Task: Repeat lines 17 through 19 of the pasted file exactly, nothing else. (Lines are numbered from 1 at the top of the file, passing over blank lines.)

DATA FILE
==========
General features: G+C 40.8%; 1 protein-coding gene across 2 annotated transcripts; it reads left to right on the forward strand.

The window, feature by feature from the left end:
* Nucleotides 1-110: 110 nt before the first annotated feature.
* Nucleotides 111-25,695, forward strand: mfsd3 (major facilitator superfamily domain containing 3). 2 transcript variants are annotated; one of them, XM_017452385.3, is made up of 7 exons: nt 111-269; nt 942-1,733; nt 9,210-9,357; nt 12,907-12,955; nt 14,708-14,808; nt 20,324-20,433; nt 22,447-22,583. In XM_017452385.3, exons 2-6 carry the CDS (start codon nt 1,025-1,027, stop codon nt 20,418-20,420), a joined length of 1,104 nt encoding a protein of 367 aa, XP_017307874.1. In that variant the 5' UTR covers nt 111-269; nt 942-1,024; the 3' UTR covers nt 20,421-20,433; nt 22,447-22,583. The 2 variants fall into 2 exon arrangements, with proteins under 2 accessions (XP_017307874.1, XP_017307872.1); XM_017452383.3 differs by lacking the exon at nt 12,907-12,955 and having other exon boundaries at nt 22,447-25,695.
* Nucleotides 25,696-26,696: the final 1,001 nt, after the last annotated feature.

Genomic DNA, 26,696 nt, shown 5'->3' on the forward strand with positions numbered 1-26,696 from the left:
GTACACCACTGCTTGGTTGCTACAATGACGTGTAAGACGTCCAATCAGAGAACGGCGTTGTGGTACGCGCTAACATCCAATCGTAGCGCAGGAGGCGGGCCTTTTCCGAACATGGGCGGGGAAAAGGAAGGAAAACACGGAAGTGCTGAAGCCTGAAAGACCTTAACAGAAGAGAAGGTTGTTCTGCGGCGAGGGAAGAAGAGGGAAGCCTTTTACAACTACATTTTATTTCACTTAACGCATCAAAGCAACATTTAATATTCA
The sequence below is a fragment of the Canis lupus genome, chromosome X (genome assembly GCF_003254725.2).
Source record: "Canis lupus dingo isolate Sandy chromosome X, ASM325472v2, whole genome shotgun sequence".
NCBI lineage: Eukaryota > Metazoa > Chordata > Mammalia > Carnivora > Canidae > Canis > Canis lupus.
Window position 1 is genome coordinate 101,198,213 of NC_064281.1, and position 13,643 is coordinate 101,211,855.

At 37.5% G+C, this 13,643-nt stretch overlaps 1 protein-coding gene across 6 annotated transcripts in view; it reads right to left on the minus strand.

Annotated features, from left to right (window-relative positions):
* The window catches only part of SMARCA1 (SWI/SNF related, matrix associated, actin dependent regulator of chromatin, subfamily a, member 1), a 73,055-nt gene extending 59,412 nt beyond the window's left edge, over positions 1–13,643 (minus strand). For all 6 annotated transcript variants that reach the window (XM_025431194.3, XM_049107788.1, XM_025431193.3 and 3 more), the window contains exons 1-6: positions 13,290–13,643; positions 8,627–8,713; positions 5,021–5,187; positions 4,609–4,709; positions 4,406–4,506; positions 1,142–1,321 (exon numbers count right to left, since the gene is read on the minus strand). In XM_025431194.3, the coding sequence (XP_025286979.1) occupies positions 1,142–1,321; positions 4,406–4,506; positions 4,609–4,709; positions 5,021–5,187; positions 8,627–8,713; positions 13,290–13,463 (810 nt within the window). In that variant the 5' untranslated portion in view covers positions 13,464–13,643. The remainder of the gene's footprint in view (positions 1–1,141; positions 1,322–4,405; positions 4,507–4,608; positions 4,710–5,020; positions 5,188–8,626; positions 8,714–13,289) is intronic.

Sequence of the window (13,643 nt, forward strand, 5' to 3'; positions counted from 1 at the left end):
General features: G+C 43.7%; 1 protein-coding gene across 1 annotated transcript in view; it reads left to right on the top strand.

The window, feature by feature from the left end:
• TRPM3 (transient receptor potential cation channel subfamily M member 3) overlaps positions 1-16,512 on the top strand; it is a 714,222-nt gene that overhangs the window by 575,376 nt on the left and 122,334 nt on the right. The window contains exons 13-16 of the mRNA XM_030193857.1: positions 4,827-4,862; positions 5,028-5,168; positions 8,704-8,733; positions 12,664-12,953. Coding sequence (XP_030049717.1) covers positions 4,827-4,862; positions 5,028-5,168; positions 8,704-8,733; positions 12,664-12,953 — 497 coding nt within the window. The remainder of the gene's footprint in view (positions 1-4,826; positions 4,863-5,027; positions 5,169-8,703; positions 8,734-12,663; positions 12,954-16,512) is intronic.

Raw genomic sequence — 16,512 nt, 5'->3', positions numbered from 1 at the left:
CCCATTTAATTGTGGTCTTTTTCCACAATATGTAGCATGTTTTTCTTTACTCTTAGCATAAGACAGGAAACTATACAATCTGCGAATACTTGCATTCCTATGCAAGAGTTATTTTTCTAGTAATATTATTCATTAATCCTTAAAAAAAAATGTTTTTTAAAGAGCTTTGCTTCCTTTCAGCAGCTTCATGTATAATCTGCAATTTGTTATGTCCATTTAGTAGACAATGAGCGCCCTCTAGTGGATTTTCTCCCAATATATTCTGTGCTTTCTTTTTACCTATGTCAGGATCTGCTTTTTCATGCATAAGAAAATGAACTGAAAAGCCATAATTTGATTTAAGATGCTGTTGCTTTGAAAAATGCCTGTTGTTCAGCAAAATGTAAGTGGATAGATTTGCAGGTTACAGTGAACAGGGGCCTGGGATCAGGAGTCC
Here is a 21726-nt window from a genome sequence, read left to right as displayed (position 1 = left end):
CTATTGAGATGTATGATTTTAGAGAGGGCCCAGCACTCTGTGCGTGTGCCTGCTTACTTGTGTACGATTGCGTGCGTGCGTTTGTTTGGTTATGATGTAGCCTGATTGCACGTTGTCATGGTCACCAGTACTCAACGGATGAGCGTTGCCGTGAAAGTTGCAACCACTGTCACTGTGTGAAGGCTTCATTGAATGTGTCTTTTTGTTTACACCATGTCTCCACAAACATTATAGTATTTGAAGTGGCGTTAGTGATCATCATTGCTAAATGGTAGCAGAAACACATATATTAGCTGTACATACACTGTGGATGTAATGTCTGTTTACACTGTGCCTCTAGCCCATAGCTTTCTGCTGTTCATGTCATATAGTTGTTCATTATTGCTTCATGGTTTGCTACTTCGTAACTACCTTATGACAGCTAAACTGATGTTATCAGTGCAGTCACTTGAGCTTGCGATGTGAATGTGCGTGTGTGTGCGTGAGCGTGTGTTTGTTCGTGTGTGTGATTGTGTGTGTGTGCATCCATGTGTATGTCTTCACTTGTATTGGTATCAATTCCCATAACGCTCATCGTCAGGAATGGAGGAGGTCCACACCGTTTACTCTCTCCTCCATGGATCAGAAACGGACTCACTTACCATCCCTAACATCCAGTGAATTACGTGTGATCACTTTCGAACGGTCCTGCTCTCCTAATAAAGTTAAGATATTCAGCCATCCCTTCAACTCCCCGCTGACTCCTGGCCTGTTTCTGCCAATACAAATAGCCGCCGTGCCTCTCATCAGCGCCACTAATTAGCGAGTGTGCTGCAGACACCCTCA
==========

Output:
The window, feature by feature from the left end:
• TRPM3 (transient receptor potential cation channel subfamily M member 3) overlaps positions 1-16,512 on the top strand; it is a 714,222-nt gene that overhangs the window by 575,376 nt on the left and 122,334 nt on the right. The window contains exons 13-16 of the mRNA XM_030193857.1: positions 4,827-4,862; positions 5,028-5,168; positions 8,704-8,733; positions 12,664-12,953. Coding sequence (XP_030049717.1) covers positions 4,827-4,862; positions 5,028-5,168; positions 8,704-8,733; positions 12,664-12,953 — 497 coding nt within the window. The remainder of the gene's footprint in view (positions 1-4,826; positions 4,863-5,027; positions 5,169-8,703; positions 8,734-12,663; positions 12,954-16,512) is intronic.

Raw genomic sequence — 16,512 nt, 5'->3', positions numbered from 1 at the left: